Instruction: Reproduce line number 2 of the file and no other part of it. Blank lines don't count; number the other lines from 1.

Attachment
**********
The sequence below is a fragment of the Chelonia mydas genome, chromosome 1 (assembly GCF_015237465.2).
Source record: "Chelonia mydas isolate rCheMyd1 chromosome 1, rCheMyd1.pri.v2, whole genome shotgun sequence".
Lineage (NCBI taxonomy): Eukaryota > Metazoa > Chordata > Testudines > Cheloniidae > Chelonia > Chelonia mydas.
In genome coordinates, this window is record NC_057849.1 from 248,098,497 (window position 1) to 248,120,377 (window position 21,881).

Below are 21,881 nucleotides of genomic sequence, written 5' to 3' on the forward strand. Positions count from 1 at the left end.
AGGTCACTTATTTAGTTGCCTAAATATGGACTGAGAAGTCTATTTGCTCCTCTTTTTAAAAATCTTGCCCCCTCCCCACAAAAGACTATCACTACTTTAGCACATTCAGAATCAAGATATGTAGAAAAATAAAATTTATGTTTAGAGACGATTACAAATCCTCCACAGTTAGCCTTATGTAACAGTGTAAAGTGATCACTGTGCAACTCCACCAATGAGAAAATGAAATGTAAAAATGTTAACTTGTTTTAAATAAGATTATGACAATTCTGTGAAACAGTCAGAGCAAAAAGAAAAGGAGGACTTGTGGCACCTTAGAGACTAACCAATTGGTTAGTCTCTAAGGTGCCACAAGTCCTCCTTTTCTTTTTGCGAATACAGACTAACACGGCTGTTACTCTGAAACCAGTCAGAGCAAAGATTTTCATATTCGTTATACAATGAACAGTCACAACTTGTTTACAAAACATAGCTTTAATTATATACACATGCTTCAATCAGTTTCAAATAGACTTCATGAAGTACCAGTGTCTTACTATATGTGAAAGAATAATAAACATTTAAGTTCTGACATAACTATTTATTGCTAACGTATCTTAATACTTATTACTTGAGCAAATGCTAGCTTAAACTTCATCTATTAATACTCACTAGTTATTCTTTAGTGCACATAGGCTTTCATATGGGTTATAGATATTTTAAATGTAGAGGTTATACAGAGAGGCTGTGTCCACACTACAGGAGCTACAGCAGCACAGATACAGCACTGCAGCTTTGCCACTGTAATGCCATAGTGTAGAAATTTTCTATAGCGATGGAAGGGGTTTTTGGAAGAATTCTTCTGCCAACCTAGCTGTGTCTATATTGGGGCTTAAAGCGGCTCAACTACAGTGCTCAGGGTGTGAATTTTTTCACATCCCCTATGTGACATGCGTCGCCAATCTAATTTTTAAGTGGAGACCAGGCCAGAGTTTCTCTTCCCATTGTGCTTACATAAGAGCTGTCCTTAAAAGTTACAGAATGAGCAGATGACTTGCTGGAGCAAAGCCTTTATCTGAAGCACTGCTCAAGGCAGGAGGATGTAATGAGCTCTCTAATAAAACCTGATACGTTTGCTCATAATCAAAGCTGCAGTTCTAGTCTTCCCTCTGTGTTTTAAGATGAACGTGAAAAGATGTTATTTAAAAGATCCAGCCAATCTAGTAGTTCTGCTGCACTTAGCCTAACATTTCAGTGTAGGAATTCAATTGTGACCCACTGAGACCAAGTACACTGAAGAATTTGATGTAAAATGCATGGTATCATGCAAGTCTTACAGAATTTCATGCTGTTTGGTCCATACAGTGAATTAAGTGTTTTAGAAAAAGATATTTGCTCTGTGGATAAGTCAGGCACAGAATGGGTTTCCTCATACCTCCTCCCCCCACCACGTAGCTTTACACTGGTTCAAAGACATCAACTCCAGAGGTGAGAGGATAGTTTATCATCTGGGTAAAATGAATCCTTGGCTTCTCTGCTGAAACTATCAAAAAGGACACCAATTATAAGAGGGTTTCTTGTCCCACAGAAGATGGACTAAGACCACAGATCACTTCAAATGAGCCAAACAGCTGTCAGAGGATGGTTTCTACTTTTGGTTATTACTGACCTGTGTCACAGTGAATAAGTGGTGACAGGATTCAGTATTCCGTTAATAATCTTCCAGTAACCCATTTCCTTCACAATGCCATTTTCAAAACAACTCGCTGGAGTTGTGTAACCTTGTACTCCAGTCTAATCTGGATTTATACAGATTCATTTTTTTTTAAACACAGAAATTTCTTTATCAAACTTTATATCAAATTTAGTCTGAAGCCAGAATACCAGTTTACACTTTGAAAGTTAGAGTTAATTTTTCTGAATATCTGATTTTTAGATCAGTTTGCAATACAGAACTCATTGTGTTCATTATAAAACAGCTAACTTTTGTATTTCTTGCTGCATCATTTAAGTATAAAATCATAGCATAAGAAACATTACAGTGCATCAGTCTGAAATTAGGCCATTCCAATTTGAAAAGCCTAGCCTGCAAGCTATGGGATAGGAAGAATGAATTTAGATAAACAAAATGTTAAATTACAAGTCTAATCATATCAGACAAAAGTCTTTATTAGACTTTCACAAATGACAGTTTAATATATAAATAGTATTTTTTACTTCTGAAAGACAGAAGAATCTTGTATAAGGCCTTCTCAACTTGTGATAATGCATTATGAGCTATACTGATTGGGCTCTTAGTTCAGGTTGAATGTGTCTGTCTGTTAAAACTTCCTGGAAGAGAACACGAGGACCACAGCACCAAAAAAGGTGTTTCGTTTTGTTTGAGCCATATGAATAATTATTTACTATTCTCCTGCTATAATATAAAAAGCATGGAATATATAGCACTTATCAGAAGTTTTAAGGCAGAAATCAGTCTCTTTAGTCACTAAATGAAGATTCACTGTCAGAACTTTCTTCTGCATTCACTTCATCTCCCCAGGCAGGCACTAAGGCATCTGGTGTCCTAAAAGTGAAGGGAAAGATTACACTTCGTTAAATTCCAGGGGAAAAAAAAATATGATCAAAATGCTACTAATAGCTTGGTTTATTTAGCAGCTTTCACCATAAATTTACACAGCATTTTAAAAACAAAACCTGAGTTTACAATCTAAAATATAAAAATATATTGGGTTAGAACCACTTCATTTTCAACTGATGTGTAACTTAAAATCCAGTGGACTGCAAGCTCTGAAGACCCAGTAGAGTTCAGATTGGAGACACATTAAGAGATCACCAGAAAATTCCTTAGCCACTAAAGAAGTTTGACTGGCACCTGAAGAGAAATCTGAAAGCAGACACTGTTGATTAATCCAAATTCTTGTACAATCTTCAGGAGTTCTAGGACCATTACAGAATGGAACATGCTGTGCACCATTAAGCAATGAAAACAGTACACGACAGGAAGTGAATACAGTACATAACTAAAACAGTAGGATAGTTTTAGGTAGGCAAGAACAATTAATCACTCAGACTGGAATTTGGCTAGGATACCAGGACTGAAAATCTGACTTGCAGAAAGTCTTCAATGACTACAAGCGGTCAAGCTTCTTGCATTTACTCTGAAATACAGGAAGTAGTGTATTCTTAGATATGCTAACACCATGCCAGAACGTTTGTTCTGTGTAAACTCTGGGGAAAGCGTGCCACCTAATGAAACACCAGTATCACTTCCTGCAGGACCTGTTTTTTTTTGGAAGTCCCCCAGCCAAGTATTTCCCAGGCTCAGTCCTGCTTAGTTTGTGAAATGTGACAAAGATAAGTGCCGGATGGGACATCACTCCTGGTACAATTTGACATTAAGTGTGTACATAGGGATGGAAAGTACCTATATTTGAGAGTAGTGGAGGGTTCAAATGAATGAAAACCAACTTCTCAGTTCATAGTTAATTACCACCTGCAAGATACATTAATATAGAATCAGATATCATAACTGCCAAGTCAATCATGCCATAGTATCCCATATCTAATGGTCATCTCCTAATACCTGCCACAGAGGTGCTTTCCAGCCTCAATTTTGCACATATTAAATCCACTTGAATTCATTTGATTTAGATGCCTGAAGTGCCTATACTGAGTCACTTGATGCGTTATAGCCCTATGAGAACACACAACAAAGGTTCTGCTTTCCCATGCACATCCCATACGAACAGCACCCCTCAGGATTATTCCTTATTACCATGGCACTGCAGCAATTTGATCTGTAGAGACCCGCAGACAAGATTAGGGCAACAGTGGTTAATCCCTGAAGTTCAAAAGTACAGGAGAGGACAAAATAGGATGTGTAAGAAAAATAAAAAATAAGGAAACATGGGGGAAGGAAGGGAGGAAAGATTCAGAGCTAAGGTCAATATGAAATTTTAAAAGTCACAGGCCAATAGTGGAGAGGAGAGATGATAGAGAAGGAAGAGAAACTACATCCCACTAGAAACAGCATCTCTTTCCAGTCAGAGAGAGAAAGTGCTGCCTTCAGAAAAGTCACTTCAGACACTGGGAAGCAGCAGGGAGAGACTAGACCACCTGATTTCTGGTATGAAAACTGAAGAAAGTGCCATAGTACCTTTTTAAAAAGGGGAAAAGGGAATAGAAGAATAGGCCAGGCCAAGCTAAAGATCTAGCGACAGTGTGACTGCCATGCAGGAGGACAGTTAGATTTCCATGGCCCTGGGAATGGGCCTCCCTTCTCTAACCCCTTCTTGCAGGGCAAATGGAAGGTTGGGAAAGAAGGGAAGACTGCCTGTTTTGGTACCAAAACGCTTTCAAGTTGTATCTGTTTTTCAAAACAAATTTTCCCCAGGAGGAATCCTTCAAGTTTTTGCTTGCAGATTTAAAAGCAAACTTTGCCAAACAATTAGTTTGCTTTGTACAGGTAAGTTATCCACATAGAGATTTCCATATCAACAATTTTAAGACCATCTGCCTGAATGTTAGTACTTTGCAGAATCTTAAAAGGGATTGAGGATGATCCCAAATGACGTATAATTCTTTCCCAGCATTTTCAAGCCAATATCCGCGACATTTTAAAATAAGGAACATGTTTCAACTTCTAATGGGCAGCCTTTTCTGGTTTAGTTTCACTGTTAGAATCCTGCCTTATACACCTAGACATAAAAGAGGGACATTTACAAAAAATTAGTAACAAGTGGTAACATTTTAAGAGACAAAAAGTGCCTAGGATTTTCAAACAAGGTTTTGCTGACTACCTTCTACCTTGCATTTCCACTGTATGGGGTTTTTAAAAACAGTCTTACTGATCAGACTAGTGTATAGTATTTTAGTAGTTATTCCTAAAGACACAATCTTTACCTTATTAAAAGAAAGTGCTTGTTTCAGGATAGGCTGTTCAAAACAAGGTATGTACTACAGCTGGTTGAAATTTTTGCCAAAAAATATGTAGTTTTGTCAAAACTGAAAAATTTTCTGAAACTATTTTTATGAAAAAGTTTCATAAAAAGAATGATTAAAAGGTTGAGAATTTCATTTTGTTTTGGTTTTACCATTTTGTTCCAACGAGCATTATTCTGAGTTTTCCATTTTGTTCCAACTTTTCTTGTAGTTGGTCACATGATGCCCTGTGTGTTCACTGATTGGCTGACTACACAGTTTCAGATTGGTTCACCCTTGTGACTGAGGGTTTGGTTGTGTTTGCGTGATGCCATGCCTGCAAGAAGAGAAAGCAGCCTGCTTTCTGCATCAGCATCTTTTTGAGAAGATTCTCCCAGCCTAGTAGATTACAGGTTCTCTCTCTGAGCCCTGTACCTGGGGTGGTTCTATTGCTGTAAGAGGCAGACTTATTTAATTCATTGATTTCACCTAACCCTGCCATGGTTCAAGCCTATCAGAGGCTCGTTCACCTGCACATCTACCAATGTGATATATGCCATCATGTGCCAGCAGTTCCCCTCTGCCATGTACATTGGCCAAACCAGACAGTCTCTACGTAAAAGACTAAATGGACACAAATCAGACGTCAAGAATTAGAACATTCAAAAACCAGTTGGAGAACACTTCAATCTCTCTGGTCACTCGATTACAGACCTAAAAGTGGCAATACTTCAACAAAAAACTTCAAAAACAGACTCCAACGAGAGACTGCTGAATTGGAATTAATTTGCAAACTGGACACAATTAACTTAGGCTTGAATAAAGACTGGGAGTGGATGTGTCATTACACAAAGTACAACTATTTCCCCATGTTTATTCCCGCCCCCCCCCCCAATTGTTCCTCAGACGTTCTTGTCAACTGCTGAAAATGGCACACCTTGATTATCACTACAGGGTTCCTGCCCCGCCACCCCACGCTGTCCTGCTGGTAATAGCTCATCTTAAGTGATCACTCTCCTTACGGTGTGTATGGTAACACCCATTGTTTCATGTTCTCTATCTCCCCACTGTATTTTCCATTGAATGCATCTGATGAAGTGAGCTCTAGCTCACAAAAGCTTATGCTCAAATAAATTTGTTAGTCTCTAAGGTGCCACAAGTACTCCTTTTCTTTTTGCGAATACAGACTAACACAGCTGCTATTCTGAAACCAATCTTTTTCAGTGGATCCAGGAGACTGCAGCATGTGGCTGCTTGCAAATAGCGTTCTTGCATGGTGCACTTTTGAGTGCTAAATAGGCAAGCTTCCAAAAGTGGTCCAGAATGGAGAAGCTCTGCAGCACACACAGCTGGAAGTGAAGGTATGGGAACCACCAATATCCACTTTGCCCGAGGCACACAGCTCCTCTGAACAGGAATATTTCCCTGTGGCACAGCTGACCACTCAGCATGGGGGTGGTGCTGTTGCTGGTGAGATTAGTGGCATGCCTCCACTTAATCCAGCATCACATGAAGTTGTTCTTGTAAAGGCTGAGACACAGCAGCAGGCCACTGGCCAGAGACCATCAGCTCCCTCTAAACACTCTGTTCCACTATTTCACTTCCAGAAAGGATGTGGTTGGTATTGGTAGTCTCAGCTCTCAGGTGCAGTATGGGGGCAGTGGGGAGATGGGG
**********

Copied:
Source record: "Chelonia mydas isolate rCheMyd1 chromosome 1, rCheMyd1.pri.v2, whole genome shotgun sequence".